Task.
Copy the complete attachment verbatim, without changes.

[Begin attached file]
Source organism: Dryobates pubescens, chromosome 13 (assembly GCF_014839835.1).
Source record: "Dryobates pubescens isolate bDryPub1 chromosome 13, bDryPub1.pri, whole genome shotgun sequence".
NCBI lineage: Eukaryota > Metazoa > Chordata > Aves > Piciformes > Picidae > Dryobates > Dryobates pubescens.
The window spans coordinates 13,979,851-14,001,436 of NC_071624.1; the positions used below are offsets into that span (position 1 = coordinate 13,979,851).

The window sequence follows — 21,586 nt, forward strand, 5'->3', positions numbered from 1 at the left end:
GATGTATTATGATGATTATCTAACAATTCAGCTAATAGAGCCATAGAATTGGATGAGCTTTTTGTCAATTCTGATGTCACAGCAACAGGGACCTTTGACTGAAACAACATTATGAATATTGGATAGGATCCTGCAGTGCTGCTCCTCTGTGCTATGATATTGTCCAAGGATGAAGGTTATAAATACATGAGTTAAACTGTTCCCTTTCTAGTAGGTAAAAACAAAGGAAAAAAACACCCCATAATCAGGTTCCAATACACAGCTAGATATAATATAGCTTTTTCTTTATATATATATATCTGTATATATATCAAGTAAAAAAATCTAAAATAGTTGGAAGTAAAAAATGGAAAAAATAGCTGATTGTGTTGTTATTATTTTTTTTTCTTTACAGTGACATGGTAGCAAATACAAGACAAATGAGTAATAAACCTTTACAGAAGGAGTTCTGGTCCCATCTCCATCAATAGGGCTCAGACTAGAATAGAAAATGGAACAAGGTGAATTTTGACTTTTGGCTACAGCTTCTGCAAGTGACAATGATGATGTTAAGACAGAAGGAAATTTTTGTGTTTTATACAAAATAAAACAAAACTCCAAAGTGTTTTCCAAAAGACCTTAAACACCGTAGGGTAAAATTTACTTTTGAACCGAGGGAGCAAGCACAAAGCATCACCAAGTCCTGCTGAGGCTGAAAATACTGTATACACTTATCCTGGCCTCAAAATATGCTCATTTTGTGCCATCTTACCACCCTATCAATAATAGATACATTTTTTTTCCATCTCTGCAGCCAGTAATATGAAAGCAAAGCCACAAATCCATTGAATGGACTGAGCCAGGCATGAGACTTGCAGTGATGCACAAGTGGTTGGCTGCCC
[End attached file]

Source organism: Dryobates pubescens, chromosome 13 (assembly GCF_014839835.1).
Source record: "Dryobates pubescens isolate bDryPub1 chromosome 13, bDryPub1.pri, whole genome shotgun sequence".
NCBI lineage: Eukaryota > Metazoa > Chordata > Aves > Piciformes > Picidae > Dryobates > Dryobates pubescens.
The window spans coordinates 13,979,851-14,001,436 of NC_071624.1; the positions used below are offsets into that span (position 1 = coordinate 13,979,851).

The window sequence follows — 21,586 nt, forward strand, 5'->3', positions numbered from 1 at the left end:
GATGTATTATGATGATTATCTAACAATTCAGCTAATAGAGCCATAGAATTGGATGAGCTTTTTGTCAATTCTGATGTCACAGCAACAGGGACCTTTGACTGAAACAACATTATGAATATTGGATAGGATCCTGCAGTGCTGCTCCTCTGTGCTATGATATTGTCCAAGGATGAAGGTTATAAATACATGAGTTAAACTGTTCCCTTTCTAGTAGGTAAAAACAAAGGAAAAAAACACCCCATAATCAGGTTCCAATACACAGCTAGATATAATATAGCTTTTTCTTTATATATATATATCTGTATATATATCAAGTAAAAAAATCTAAAATAGTTGGAAGTAAAAAATGGAAAAAATAGCTGATTGTGTTGTTATTATTTTTTTTTCTTTACAGTGACATGGTAGCAAATACAAGACAAATGAGTAATAAACCTTTACAGAAGGAGTTCTGGTCCCATCTCCATCAATAGGGCTCAGACTAGAATAGAAAATGGAACAAGGTGAATTTTGACTTTTGGCTACAGCTTCTGCAAGTGACAATGATGATGTTAAGACAGAAGGAAATTTTTGTGTTTTATACAAAATAAAACAAAACTCCAAAGTGTTTTCCAAAAGACCTTAAACACCGTAGGGTAAAATTTACTTTTGAACCGAGGGAGCAAGCACAAAGCATCACCAAGTCCTGCTGAGGCTGAAAATACTGTATACACTTATCCTGGCCTCAAAATATGCTCATTTTGTGCCATCTTACCACCCTATCAATAATAGATACATTTTTTTTCCATCTCTGCAGCCAGTAATATGAAAGCAAAGCCACAAATCCATTGAATGGACTGAGCCAGGCATGAGACTTGCAGTGATGCACAAGTGGTTGGCTGCCC